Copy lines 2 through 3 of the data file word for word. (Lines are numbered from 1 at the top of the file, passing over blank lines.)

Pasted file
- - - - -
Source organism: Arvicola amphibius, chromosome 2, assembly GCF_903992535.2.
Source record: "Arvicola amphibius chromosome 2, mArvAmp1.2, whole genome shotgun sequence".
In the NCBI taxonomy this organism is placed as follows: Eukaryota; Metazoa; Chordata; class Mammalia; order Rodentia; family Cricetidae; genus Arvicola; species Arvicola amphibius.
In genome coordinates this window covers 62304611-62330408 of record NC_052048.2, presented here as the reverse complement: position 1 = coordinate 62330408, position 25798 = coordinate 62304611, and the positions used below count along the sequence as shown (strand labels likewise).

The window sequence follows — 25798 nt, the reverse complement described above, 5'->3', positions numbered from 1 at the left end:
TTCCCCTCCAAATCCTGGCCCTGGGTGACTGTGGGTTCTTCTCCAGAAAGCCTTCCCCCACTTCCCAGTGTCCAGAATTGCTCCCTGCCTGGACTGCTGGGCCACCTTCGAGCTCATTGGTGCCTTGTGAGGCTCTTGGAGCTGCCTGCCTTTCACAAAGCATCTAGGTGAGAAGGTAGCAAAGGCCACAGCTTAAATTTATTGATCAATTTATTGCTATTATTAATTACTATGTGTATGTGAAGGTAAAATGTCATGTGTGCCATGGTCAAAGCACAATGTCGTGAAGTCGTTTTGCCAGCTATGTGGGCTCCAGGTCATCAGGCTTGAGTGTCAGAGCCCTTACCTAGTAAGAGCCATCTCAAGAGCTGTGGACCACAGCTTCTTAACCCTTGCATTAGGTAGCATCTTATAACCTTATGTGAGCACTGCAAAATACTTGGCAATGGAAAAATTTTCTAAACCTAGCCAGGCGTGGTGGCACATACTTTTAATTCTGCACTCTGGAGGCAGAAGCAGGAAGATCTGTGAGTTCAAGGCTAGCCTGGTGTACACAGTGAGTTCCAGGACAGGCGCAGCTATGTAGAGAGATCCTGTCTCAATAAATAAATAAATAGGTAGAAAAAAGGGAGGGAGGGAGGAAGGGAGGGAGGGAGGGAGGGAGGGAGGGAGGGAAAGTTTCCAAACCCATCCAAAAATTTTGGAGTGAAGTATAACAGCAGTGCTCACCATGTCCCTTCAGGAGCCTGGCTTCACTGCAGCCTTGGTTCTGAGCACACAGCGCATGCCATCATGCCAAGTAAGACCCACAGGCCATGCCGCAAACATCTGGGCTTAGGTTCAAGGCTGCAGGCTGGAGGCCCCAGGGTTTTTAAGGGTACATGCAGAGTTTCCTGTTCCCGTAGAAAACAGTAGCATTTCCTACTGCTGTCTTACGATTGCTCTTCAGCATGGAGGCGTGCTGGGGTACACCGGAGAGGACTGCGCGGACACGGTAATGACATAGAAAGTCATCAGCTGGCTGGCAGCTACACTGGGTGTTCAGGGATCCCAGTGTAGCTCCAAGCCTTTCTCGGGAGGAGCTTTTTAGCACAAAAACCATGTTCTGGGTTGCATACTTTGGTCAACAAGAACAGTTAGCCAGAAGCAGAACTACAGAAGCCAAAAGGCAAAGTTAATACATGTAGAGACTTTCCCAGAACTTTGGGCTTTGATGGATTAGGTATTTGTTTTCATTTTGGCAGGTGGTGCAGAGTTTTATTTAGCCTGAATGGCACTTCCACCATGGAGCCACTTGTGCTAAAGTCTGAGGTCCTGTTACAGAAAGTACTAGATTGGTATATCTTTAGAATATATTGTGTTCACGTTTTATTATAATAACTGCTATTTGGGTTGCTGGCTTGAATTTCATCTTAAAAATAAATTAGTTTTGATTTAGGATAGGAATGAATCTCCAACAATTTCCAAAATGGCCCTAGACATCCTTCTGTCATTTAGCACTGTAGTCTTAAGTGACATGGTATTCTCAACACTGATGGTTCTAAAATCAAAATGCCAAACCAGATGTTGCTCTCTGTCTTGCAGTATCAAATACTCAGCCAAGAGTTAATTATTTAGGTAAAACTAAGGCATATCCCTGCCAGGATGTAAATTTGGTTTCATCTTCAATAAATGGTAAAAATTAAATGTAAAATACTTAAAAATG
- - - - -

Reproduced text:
Source record: "Arvicola amphibius chromosome 2, mArvAmp1.2, whole genome shotgun sequence".
In the NCBI taxonomy this organism is placed as follows: Eukaryota; Metazoa; Chordata; class Mammalia; order Rodentia; family Cricetidae; genus Arvicola; species Arvicola amphibius.